Toon Town

Criterion Channel Highlights the Work of a Portland Animator

Bill Plympton, the “King of Indie Animation,” now has 22 of his short films on the streaming service.

By Conner Reed September 3, 2020

Plympton drawing Guard Dog at AFI Fest in 2008

Attention, PDX cinephiles: that Criterion Channel subscription has come home to roost.

The streaming service, spun off from Criterion’s home video label and launched after boutique streamer Filmstruck went belly-up in late 2018, introduced a new collection to its formidable lineup this week—“The Films of Bill Plympton,” the Oscar-nominated Portland animator known for his surreal 2-D hand-drawn work. It includes 22 short films the self-proclaimed “King of Indie Animation” produced between 1987 and 2016, including Guard Dog, his most famous, and Your Face, which earned him his first Oscar nod in 1988.

Plympton is one of Portland’s many legendary animators, including stop-motion pioneer Will Vinton and Simpsons creator Matt Groening. His work has appeared everywhere from the New York Times to Cannes to music videos for Kanye West and Weird Al, and whole swaths of his decades-long career are housed at the Academy of Motion Picture Arts and Sciences’ film archive. (One of his Times cartoons, which depicts Trump and Putin as a couple, came under fire for its perceived homophobia after it ran in 2018.)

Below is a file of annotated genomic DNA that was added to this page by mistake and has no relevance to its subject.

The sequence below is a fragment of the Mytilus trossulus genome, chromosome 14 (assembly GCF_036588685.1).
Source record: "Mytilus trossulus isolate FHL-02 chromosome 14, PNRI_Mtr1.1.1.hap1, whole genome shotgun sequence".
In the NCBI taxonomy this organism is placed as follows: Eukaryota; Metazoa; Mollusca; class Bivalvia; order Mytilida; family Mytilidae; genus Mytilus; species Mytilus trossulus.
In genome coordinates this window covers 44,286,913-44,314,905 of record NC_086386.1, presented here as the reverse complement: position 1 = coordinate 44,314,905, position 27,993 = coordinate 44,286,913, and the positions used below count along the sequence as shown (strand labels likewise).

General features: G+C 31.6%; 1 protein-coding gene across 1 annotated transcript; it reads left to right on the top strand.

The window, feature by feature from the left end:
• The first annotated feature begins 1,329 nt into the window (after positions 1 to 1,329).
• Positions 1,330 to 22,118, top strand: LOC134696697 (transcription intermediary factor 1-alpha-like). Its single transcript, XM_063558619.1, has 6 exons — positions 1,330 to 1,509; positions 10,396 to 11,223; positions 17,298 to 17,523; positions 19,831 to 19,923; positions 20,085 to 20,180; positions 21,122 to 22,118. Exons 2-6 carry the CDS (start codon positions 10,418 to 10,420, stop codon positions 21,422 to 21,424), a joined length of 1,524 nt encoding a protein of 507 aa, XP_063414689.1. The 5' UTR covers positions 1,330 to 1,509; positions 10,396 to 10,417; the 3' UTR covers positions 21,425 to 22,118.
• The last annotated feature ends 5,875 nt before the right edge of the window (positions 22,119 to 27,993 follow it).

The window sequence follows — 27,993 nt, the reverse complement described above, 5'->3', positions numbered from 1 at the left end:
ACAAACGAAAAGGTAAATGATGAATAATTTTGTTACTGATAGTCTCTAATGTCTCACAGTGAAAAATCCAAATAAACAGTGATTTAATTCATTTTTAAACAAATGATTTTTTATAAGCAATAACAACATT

If you pick your way through Criterion’s Plympton catalog and it hasn’t quite satisfied your hunger for work from Portland auteurs, fear not: the channel is also currently streaming Gus Van Sant's Old Town–set feature debut Mala Noche and Kelly Reichardt's 2006 classic (to me?) Old Joy.

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